Our goal is celebrating and preserving white culture, just like the mongrel races do. That the heroes we're into tend to be Confederate soldiers waving a treasonous flag in a war against the United States is all about style. If Thomas Edison had a saber and a sweet hat, maybe we'd build him a statue. But if we don't protect our legacy, one can only assume we'll be stranded in a world of unfamiliar seasonings, our European culture erased or taken over. Hey, when I found out that Yo-Yo Ma fella playing all that classical music wasn't a Muppet, I lost it. Frankly, those puppets are confusing to start with, color-wise.

Nobody is out to destroy any other race. OK, maybe a few people. Tucker, who has a desk so you know he's both scientific and informed, estimates our country's card-carrying white supremacists could "fit inside a college football stadium." That's ... not a lot, right? And most of these so-called domestic terror attacks are by lone wolves anyway. So it's just a stadium filled with lone wolves. And what are the chances they have access to weapons? I mean, calm down.

The FBI and Homeland Security are making a big fuss over nothing, naming white supremacist domestic terrorism a growing threat to national security. This conspiracy theory has led to hysteria, with people calling the El Paso shooting the deadliest attack on Latinos in recent U.S. history. Is skin color all they see? Must they politicize this tragedy? Trust me when I say white supremacy isn't a threat, just as you'd trust your roommate shouting from atop a pinball machine that he's not drunk. Who are you going to listen to, a bunch of suits from the federal government or a guy who headed an organization with cool job titles like Grand Wizard, Cyclops and Hydra?

As our president said in dismissing the threat of white supremacist violence, "I think it's a small group of people that have very, very serious problems, I guess." True! Problems like mental illness and video games. Unlike with foreign terrorists, who are the robotic pawns of violent ideology, we need to look at the El Paso shooter's life story to unlock his secrets. This young man killed dozens of people, leaving behind a virulently racist manifesto declaring his attack as a response to an "invasion" of Latinos. It breaks my heart that we may never know why he did it.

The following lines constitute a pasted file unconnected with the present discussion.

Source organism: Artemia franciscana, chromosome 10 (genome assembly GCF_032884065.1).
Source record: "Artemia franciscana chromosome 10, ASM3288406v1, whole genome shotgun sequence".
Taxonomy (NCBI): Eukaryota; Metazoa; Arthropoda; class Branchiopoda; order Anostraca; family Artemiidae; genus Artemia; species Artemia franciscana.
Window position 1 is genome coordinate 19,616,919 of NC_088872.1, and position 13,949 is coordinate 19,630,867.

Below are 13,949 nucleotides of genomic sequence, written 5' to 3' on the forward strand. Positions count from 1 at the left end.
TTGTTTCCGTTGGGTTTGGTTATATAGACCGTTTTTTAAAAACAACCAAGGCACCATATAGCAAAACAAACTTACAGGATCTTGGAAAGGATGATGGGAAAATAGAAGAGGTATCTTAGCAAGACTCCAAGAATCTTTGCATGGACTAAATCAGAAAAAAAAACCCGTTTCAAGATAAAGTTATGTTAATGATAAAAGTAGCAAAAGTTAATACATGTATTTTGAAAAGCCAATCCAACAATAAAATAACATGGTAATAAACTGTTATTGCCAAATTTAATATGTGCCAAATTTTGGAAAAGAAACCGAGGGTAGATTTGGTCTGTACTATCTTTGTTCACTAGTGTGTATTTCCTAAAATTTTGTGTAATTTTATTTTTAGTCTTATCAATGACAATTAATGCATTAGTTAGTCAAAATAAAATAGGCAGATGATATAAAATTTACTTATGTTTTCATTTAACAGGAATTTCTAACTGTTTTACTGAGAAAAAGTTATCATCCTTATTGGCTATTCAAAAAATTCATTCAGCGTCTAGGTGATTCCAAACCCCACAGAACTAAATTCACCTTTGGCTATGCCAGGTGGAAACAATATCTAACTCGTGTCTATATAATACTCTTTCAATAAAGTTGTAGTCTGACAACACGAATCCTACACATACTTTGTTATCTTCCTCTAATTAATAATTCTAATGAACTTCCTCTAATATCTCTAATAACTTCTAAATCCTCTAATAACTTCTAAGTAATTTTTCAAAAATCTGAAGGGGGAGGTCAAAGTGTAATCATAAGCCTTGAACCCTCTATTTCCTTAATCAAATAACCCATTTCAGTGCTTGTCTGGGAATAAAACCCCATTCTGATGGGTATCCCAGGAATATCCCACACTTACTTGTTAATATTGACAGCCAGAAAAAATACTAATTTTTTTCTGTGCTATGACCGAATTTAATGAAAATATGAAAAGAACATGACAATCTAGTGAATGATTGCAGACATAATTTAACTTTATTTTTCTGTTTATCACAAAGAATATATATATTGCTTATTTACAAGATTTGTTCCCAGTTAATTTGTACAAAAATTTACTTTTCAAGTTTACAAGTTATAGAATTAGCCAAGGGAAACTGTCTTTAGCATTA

There are those, too, like the wingnuts at the Southern Poverty Law Center, who rave about the overlapping ideologies of white supremacy and misogyny. I personally don't have any problem with any woman so long as she's not a race traitor whore or feminist witch who refuses to be a vessel for an Aryan man-child. So whatever.

All this talk sows division. And it's unnecessary since racism is already solved — first there was that black Ghostbuster, then we had a Kenyan president. Dunzo. There's no need worry about the messages coming into your home and to your sons via YouTube and Fox News, or even a Trump rally, where the suggestion to shoot migrants gets a grin and an "only in the Panhandle" from the Commander in Chief. And you don't have to worry about it if you notice someone espousing more and more extreme white nationalist rhetoric. It's fine.

I realize talking about all this can be uncomfortable. After all, when we talk about race, there's always the possibility someone could call you racist, which, unlike actual racism, is a real threat and can hurt. No, we need to stay positive and return to the happy days of the American '50s. Or European '30s, whichever. Really, it's best we not talk about it at all.